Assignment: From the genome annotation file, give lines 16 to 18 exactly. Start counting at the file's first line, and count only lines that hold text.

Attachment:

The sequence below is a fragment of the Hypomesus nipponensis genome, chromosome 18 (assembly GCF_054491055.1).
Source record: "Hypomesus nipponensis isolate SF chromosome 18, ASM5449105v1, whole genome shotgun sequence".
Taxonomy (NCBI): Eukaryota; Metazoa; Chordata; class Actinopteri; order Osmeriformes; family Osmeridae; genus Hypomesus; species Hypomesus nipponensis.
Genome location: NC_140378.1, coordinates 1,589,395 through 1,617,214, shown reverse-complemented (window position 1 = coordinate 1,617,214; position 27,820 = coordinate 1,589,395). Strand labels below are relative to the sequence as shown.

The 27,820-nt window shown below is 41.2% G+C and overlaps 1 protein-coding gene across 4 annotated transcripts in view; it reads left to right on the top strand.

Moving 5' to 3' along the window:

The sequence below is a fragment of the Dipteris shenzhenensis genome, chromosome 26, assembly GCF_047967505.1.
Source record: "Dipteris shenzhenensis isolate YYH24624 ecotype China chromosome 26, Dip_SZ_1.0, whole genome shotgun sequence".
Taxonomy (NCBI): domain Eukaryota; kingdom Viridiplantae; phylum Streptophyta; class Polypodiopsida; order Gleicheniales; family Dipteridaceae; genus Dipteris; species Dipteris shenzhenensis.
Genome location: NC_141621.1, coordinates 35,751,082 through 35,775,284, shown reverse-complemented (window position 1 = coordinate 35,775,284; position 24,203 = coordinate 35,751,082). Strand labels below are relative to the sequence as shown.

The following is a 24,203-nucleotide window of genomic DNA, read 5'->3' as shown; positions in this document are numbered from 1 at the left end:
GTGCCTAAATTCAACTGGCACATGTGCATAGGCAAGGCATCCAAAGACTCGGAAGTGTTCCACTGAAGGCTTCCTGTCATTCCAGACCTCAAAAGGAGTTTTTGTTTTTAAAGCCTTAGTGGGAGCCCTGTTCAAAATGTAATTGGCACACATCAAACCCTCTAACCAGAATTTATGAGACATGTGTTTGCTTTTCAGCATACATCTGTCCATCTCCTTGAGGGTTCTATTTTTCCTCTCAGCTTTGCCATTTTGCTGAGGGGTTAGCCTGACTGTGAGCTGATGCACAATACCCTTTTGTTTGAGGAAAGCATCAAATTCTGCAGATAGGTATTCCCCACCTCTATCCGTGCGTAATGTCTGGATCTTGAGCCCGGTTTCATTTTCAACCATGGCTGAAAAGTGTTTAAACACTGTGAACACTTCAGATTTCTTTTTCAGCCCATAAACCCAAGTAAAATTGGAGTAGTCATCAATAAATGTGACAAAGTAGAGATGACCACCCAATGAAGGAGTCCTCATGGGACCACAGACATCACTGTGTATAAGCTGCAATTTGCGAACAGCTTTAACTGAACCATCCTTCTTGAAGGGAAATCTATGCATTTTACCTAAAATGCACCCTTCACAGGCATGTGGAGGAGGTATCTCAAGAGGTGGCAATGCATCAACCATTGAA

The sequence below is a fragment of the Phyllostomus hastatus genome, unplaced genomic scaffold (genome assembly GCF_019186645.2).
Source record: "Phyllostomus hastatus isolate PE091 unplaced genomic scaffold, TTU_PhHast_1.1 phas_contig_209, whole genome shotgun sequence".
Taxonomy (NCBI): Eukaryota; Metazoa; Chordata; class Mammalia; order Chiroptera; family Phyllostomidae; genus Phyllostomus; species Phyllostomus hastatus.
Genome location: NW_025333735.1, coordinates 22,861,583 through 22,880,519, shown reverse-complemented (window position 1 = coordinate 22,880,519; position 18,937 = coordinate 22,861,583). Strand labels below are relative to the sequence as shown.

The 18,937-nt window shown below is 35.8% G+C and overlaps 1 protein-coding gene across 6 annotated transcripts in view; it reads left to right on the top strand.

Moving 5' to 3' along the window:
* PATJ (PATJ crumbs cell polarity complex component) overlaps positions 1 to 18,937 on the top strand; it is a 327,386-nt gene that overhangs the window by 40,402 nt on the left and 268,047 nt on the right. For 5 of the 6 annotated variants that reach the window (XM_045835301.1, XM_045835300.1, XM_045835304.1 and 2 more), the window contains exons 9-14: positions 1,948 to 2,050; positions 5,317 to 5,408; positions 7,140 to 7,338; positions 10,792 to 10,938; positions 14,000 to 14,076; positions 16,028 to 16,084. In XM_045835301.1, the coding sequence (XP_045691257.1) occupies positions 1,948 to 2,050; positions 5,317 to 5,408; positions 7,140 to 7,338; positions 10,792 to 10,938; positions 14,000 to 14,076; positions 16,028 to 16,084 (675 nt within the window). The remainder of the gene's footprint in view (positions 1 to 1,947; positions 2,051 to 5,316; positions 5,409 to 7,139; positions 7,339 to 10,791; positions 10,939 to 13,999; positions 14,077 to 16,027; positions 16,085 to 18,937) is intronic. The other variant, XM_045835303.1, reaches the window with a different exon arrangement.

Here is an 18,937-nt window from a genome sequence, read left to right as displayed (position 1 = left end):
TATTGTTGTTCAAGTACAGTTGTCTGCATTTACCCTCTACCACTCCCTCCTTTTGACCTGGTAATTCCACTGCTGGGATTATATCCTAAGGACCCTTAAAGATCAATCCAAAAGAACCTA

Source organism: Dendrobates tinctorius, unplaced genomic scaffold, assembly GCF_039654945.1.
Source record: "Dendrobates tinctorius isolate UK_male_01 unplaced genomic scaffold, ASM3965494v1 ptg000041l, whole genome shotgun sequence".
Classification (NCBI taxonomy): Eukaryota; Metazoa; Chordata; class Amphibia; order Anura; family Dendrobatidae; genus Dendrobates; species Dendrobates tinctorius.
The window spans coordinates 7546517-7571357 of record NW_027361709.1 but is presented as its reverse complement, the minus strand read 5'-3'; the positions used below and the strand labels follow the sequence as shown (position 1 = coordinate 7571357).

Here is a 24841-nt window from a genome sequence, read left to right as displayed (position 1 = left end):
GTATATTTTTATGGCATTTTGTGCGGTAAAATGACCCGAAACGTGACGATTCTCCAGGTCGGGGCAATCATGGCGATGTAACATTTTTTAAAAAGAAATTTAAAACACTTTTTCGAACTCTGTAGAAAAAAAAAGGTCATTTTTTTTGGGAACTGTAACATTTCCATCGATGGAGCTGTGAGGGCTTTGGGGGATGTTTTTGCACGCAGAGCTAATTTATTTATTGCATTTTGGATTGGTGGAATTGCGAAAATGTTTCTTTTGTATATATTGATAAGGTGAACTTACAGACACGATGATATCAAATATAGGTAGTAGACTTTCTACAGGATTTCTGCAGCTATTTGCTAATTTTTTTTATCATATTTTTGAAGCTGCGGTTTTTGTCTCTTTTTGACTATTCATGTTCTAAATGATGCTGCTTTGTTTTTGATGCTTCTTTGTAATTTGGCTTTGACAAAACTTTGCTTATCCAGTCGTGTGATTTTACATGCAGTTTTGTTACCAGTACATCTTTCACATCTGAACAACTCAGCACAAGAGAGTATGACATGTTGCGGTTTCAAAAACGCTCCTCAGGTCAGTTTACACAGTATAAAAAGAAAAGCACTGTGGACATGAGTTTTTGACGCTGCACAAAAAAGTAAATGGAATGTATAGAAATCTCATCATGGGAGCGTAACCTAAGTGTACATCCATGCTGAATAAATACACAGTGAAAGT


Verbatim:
Genome location: NW_025333735.1, coordinates 22,861,583 through 22,880,519, shown reverse-complemented (window position 1 = coordinate 22,880,519; position 18,937 = coordinate 22,861,583). Strand labels below are relative to the sequence as shown.

The 18,937-nt window shown below is 35.8% G+C and overlaps 1 protein-coding gene across 6 annotated transcripts in view; it reads left to right on the top strand.

Moving 5' to 3' along the window: